CAPITAL REGION, N.Y. (NEWS10) – Bouts of steady freezing rain Sunday led to some treacherous traveling conditions across parts of the region, with some areas, like Amsterdam, seeing several tenths of an inch of ice.

“Well I wish there was a miracle answer that I could tell you how to drive on ice. There really isn’t a great way to be able to drive on ice,” said Michael Sweeney, traffic safety educator for AAA Hudson Valley.

There were numerous car accidents across the Capital Region Sunday morning, as a well as a number of cancellations at places of worship and other facilities, who made the decision to close their doors because of icy roadways.

While crews worked to treat roadways and highways throughout the day, Sweeney says it’s best to stay home if you can, “Really watch the forecast, avoid unnecessary travel and try to time things away from busy times.”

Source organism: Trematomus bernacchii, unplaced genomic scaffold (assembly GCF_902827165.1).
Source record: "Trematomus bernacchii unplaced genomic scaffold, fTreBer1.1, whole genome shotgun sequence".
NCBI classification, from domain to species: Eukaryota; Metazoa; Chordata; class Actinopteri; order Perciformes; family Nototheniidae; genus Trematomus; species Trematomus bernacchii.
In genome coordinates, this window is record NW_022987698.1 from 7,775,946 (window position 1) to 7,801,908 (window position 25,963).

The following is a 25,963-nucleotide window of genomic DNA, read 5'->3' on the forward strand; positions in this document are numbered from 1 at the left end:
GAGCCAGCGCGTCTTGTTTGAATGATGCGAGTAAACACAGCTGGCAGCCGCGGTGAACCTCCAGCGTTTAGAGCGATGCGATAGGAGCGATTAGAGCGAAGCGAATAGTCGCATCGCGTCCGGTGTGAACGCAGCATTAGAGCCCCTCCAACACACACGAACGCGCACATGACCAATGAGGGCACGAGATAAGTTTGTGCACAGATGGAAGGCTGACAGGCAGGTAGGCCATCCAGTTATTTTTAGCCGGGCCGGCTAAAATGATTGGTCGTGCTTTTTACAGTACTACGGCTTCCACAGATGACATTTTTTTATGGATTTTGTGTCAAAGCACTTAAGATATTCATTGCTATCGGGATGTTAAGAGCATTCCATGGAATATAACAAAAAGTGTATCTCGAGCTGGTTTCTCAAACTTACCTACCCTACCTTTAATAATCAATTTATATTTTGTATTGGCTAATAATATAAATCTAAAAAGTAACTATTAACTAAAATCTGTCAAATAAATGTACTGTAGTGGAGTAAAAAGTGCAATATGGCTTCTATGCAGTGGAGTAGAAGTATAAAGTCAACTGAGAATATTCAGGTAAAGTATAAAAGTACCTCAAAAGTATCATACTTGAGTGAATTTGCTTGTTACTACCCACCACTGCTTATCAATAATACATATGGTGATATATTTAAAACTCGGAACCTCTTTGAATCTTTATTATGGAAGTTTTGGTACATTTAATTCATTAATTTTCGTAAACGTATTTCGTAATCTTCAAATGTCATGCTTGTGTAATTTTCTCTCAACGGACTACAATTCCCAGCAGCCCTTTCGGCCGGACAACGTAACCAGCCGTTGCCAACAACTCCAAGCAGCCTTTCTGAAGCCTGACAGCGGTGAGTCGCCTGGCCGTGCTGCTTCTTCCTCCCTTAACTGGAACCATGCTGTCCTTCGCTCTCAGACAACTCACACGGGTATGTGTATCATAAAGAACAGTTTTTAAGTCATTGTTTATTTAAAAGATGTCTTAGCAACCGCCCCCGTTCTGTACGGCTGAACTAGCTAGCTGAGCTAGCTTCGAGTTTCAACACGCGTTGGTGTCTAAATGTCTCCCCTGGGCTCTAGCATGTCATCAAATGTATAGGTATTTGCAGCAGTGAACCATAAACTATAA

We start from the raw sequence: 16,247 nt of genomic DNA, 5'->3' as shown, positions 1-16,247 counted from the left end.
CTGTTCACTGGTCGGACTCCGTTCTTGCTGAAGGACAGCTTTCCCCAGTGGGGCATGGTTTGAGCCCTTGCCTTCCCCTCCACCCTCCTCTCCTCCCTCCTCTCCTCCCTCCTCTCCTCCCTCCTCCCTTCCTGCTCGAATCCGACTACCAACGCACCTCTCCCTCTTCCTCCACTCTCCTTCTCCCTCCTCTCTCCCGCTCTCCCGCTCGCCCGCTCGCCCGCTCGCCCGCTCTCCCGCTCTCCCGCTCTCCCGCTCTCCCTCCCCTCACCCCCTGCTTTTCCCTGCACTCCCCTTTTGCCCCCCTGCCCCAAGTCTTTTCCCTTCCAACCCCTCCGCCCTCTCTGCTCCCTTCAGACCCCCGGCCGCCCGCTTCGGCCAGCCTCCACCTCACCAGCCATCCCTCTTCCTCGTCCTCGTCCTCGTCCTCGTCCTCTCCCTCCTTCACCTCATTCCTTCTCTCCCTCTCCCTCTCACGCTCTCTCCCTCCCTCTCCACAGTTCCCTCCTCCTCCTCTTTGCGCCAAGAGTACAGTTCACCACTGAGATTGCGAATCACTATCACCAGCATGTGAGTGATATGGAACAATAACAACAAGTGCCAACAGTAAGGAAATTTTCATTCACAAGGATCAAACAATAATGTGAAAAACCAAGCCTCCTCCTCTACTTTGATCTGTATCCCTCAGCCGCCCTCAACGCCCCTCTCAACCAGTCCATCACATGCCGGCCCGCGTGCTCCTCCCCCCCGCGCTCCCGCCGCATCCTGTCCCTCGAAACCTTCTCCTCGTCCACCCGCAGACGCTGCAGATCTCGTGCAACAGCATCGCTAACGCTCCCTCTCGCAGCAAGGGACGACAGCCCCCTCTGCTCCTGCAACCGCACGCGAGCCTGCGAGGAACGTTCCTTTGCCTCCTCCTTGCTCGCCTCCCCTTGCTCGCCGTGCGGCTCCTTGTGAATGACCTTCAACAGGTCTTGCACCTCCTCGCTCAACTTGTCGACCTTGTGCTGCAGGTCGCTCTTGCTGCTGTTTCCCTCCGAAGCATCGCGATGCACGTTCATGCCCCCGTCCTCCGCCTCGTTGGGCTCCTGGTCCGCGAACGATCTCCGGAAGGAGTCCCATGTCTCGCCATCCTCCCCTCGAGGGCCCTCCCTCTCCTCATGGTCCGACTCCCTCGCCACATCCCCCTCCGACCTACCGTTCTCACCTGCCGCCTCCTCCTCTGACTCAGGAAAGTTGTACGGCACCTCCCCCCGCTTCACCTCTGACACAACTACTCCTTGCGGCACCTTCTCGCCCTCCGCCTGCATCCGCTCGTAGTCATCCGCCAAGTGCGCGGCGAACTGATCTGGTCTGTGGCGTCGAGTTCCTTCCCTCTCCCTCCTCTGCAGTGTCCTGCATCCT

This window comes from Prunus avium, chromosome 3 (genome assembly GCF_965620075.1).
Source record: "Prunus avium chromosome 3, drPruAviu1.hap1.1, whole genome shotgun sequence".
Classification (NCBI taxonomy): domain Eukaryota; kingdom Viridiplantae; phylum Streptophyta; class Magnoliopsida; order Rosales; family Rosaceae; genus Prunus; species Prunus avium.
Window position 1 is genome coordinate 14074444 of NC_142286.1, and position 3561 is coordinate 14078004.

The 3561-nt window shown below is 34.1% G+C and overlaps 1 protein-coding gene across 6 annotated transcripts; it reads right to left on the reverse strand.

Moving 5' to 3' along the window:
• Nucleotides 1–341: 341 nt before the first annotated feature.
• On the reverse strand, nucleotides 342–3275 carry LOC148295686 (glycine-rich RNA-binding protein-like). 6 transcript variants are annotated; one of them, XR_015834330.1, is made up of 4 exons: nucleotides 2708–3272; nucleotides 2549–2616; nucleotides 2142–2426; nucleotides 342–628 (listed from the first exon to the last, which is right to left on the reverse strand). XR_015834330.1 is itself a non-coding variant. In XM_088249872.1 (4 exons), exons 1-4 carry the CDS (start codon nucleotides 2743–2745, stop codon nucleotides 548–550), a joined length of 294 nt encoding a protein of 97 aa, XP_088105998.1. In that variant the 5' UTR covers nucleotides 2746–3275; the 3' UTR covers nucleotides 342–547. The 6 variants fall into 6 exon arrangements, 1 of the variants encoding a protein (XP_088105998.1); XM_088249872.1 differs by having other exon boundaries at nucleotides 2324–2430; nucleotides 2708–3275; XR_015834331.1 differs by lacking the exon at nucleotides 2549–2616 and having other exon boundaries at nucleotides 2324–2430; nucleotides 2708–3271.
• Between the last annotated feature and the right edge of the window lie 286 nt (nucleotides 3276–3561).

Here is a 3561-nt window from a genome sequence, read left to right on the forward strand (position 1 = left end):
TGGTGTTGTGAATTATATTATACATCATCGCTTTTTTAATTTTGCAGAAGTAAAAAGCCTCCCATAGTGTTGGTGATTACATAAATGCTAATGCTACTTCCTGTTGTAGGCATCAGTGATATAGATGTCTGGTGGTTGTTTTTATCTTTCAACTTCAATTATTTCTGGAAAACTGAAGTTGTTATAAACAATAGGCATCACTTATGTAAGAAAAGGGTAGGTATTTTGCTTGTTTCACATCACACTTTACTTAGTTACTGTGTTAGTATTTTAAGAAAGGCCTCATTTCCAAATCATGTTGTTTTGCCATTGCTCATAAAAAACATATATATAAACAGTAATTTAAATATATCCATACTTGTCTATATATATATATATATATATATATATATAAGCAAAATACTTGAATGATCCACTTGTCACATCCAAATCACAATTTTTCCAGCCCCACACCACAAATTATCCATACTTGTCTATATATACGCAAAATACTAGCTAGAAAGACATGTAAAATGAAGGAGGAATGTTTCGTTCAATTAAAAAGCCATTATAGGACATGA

With temperatures reaching above 32º in parts of the region Sunday afternoon, there’s risk of refreezing and black ice as the night continues, especially on untreated surfaces like back roads and parking lots.

“You make your chances better by making sure you stay on well traveled roads, because they’re much more likely to be treated. But, we also live in a river valley, where just a few differences in miles makes a huge differences both on the temperature and the icy conditions of the roads,” said Sweeney.

If you are traveling, there are some precautions you can take, including not using cruise control, keeping a larger following distance and limiting braking.

“You can’t stop a vehicle on ice, as much as we would like to. We talk about things like all-wheel drive, and we talk about locking brakes, but really if you’re on an all ice road, you don’t have the ability to stop,” Sweeney explained.

If you do find yourself in icy conditions, you will stay have the ability to steer your car out of potential danger if your brakes aren’t responding properly.

AAA also encourages motorists to have a winter kit inside their car at all times in case of an emergency.